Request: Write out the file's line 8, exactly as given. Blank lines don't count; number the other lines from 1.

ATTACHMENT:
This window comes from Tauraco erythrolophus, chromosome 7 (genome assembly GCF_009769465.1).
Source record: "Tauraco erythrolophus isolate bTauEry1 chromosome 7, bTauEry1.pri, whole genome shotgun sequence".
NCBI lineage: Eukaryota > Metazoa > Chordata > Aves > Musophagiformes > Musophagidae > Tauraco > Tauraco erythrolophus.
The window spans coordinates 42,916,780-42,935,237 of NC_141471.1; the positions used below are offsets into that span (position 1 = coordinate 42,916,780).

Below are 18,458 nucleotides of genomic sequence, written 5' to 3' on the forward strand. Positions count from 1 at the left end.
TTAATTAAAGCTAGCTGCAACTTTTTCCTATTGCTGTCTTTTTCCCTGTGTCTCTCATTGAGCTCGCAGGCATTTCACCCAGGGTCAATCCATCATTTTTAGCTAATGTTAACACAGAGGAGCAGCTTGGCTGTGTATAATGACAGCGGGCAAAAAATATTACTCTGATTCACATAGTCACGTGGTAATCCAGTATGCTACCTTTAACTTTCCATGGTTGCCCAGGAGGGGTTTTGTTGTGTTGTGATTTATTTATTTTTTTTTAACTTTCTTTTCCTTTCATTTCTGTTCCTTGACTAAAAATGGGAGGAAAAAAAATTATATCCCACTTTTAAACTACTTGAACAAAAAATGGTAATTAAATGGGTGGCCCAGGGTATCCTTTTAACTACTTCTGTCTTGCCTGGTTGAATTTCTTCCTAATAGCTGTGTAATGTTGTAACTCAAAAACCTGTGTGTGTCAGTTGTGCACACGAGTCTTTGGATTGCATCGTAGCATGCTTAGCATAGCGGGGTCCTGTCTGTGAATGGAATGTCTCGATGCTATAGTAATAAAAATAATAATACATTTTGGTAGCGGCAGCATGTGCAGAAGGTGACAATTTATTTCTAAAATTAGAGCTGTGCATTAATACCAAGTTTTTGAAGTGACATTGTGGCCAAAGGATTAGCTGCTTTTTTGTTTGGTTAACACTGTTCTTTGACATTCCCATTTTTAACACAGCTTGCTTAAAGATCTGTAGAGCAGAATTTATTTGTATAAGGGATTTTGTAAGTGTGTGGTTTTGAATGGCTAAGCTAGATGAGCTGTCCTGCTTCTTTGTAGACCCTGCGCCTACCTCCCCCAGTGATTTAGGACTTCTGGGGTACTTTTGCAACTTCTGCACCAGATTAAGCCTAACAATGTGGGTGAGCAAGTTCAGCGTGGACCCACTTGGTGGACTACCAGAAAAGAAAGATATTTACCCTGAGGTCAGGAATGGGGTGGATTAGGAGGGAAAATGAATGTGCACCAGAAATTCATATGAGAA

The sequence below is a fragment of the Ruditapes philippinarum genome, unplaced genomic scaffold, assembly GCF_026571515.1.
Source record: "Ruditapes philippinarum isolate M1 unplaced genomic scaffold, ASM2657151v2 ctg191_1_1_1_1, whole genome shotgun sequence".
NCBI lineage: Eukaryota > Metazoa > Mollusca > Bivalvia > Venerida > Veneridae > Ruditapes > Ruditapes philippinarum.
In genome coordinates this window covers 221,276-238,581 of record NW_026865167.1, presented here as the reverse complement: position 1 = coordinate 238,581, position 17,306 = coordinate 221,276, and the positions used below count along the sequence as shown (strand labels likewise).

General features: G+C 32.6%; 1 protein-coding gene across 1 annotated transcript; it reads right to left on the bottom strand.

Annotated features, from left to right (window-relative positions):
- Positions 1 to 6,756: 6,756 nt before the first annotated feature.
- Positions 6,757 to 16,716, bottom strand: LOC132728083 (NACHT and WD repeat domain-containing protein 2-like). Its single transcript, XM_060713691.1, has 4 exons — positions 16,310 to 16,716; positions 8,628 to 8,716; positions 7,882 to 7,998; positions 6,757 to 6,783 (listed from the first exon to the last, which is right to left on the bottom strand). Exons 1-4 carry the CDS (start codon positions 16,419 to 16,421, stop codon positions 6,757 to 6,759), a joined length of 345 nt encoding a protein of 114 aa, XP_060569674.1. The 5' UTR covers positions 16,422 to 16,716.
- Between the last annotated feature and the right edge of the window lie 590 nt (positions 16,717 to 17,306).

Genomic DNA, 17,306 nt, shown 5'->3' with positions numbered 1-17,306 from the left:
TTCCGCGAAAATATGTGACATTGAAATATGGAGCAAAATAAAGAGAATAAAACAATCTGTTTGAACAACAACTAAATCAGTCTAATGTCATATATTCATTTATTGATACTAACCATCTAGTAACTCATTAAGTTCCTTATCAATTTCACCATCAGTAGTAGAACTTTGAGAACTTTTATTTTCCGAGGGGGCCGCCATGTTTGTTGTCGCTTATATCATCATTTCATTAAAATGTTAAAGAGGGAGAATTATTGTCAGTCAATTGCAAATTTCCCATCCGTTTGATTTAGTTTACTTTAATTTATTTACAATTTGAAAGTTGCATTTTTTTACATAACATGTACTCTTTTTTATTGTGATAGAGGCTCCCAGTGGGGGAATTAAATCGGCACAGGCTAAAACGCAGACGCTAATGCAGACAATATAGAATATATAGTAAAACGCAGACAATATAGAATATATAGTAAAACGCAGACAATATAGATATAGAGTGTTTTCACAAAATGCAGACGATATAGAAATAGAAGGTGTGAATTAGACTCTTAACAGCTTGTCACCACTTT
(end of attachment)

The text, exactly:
Source record: "Ruditapes philippinarum isolate M1 unplaced genomic scaffold, ASM2657151v2 ctg191_1_1_1_1, whole genome shotgun sequence".